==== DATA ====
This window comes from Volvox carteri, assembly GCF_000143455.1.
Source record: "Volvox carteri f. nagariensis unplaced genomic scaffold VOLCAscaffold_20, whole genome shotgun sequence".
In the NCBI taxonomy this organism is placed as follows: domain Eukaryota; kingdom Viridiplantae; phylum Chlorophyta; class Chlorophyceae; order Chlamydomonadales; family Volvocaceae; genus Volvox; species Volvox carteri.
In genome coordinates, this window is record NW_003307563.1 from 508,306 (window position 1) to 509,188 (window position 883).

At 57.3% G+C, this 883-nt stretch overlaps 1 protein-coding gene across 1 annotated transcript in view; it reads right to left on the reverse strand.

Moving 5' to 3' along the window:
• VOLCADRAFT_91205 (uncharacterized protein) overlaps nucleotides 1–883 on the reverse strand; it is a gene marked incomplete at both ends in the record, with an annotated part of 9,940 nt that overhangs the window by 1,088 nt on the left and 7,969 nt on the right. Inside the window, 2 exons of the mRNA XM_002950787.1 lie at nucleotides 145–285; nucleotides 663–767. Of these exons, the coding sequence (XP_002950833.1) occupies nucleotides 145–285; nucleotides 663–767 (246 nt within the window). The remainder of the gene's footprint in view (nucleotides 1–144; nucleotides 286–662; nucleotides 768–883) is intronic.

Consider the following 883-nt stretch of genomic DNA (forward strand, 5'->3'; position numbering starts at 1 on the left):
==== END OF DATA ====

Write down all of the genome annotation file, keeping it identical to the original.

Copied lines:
This window comes from Volvox carteri, assembly GCF_000143455.1.
Source record: "Volvox carteri f. nagariensis unplaced genomic scaffold VOLCAscaffold_20, whole genome shotgun sequence".
In the NCBI taxonomy this organism is placed as follows: domain Eukaryota; kingdom Viridiplantae; phylum Chlorophyta; class Chlorophyceae; order Chlamydomonadales; family Volvocaceae; genus Volvox; species Volvox carteri.
In genome coordinates, this window is record NW_003307563.1 from 508,306 (window position 1) to 509,188 (window position 883).

At 57.3% G+C, this 883-nt stretch overlaps 1 protein-coding gene across 1 annotated transcript in view; it reads right to left on the reverse strand.

Moving 5' to 3' along the window:
• VOLCADRAFT_91205 (uncharacterized protein) overlaps nucleotides 1–883 on the reverse strand; it is a gene marked incomplete at both ends in the record, with an annotated part of 9,940 nt that overhangs the window by 1,088 nt on the left and 7,969 nt on the right. Inside the window, 2 exons of the mRNA XM_002950787.1 lie at nucleotides 145–285; nucleotides 663–767. Of these exons, the coding sequence (XP_002950833.1) occupies nucleotides 145–285; nucleotides 663–767 (246 nt within the window). The remainder of the gene's footprint in view (nucleotides 1–144; nucleotides 286–662; nucleotides 768–883) is intronic.

Consider the following 883-nt stretch of genomic DNA (forward strand, 5'->3'; position numbering starts at 1 on the left):